Report: Steve Jobs subpoenaed in backdating case

Apple CEO Steve Jobs has been subpoenaed by the U.S. Securities and Exchange Commission (SEC) to give a deposition in the stock option backdating lawsuit against former Apple General Counsel, Nancy Heinen.

Citing two sources familiar with the case, Bloomberg reports that the subpoena is not part of an SEC investigation. Jobs’ testimony is required as part of a lawsuit brought against Heinen by the SEC in April 2007.

Heinen is the only former Apple executive charged in the backdating scandal. Apple’s internal investigation cleared all current executives of any wrongdoing and the SEC reached a deal with former CFO Fred Anderson in the case.

Apple representatives were not immediately available to comment.

The SEC says that Heinen granted 4.8 million options to six Apple executives, including herself, Anderson and CEO Steve Jobs, in February 2001. To avoid reporting an $18.9 million compensation charge, Heinen backdated the options to January 17 when the company share price was much lower, the SEC said. She then told her staff to prepare false documents showing the board of directors had acted on that day.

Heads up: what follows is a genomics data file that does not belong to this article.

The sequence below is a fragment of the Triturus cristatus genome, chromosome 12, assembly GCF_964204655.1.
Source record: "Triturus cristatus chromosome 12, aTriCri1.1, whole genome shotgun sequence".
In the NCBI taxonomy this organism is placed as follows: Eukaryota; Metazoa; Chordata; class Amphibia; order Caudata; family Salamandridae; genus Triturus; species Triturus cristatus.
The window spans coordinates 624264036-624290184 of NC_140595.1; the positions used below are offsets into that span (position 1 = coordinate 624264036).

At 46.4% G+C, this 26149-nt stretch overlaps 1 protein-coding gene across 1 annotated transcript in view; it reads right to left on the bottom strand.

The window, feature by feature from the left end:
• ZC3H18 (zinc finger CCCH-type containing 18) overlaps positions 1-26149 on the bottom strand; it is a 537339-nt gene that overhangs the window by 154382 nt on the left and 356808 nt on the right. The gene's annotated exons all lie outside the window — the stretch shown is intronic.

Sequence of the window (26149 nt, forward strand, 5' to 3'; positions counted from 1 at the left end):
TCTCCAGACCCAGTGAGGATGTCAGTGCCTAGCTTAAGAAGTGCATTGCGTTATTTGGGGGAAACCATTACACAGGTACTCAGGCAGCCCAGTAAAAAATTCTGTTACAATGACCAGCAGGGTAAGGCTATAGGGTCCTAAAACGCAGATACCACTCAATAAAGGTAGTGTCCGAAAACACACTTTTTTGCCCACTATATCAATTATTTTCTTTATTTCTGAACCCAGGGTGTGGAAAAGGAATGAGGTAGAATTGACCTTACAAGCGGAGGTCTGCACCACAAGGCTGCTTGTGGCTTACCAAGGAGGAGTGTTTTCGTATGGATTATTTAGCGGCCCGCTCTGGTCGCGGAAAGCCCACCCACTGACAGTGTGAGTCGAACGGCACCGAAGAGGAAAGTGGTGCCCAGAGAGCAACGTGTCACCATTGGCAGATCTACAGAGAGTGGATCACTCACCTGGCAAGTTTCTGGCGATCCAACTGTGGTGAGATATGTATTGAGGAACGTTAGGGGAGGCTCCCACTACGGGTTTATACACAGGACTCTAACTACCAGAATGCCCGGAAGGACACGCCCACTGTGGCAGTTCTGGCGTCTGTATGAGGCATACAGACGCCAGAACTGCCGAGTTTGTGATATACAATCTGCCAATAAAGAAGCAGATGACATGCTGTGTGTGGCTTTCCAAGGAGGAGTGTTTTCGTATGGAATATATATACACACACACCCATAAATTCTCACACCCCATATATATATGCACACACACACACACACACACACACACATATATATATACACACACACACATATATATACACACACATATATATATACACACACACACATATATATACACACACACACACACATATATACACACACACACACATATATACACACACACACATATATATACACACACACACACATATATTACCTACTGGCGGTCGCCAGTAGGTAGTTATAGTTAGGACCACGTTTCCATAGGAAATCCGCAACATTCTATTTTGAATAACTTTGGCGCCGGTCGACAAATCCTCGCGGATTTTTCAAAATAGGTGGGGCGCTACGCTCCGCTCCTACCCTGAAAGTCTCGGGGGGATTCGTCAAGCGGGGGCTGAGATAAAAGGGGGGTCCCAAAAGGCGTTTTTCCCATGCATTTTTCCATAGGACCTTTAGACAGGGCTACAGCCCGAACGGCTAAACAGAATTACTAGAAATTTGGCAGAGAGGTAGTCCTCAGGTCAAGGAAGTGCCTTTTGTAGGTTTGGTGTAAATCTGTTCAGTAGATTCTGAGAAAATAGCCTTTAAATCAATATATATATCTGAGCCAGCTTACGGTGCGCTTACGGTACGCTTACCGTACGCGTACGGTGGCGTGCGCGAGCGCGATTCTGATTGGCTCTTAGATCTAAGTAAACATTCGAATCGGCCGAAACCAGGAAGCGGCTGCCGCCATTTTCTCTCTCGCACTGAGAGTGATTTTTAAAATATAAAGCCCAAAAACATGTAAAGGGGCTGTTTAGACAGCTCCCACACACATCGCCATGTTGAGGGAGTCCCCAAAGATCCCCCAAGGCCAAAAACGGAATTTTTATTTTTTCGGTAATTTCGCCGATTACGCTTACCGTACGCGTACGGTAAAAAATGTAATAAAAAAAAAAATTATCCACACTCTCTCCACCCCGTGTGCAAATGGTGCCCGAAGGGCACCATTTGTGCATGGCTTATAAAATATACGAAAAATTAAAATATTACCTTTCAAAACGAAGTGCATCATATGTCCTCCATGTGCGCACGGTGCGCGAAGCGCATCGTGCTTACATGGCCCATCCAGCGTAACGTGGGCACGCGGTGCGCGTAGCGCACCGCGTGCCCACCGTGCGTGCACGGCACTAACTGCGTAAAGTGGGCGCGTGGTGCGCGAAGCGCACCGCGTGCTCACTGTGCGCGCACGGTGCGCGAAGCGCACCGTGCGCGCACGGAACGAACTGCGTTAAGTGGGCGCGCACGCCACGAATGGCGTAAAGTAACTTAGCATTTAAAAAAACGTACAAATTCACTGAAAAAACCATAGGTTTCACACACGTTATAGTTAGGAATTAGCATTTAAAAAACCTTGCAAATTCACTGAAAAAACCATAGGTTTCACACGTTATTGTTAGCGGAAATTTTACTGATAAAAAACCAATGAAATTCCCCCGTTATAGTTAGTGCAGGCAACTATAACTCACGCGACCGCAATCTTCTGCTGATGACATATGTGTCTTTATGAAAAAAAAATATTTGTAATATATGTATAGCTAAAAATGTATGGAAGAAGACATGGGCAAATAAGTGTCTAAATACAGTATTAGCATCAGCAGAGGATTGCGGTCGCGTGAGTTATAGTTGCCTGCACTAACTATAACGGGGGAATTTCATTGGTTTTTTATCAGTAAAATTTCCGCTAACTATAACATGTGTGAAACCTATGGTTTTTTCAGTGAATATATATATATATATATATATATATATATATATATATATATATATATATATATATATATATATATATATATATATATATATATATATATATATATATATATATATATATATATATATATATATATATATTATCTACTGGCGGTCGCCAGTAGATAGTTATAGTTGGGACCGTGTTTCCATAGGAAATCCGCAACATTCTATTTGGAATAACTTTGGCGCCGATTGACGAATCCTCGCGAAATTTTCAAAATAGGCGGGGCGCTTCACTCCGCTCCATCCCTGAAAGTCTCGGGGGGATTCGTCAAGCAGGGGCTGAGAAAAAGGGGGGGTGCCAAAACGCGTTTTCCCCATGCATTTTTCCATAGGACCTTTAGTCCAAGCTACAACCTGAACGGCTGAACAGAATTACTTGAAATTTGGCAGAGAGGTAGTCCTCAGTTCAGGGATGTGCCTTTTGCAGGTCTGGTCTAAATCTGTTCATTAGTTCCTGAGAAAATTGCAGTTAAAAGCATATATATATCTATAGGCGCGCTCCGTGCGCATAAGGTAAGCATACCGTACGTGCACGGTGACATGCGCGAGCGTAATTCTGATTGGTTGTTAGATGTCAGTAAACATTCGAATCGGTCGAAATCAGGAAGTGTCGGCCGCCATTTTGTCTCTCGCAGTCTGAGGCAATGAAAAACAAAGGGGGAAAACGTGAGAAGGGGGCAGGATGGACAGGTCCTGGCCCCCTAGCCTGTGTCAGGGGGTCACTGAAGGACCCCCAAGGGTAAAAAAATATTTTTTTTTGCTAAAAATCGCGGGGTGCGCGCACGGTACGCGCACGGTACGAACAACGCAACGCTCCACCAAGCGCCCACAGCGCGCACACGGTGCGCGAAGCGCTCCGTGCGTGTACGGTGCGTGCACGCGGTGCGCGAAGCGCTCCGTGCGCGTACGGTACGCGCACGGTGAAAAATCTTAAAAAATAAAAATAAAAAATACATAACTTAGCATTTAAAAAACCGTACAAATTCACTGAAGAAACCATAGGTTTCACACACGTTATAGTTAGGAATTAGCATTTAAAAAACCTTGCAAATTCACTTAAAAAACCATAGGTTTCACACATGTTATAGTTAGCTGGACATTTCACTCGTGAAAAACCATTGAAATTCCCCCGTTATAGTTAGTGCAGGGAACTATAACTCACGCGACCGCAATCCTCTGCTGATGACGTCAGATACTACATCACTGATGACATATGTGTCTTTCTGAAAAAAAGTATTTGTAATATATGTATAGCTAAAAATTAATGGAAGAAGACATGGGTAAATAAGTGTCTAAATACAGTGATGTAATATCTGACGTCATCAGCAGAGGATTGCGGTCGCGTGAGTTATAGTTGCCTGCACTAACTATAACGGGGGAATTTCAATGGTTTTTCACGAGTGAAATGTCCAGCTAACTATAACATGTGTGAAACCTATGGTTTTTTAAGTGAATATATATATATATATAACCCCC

Later, in December 2001, the company granted 7.5 million options to Jobs. Again, Heinen avoided a $20.3 million charge by drafting minutes for a fake board meeting she said happened on Oct. 19, the SEC said. That meeting had never occurred.

Heinen has maintained her innocence in the case and a statement by her lawyers said, “Nancy Heinen’s integrity is unimpeachable.”

Apple’s backdating problems started in June 2006, when the company announced that an internal probe had found some irregularities in some option grants issued between 1997 and 2001. Four months later, Apple said a special committee had found irregularities in 15 of the grants made between 1999 and 2002. The internal investigation also found that Jobs was aware that favorable grant dates had been selected but didn’t receive or benefit from those grants and was “unaware” of the accounting implications.

In late December, Apple disclosed more backdating-related news, again clearing current executives and taking an $84 million charge on its restated earnings.

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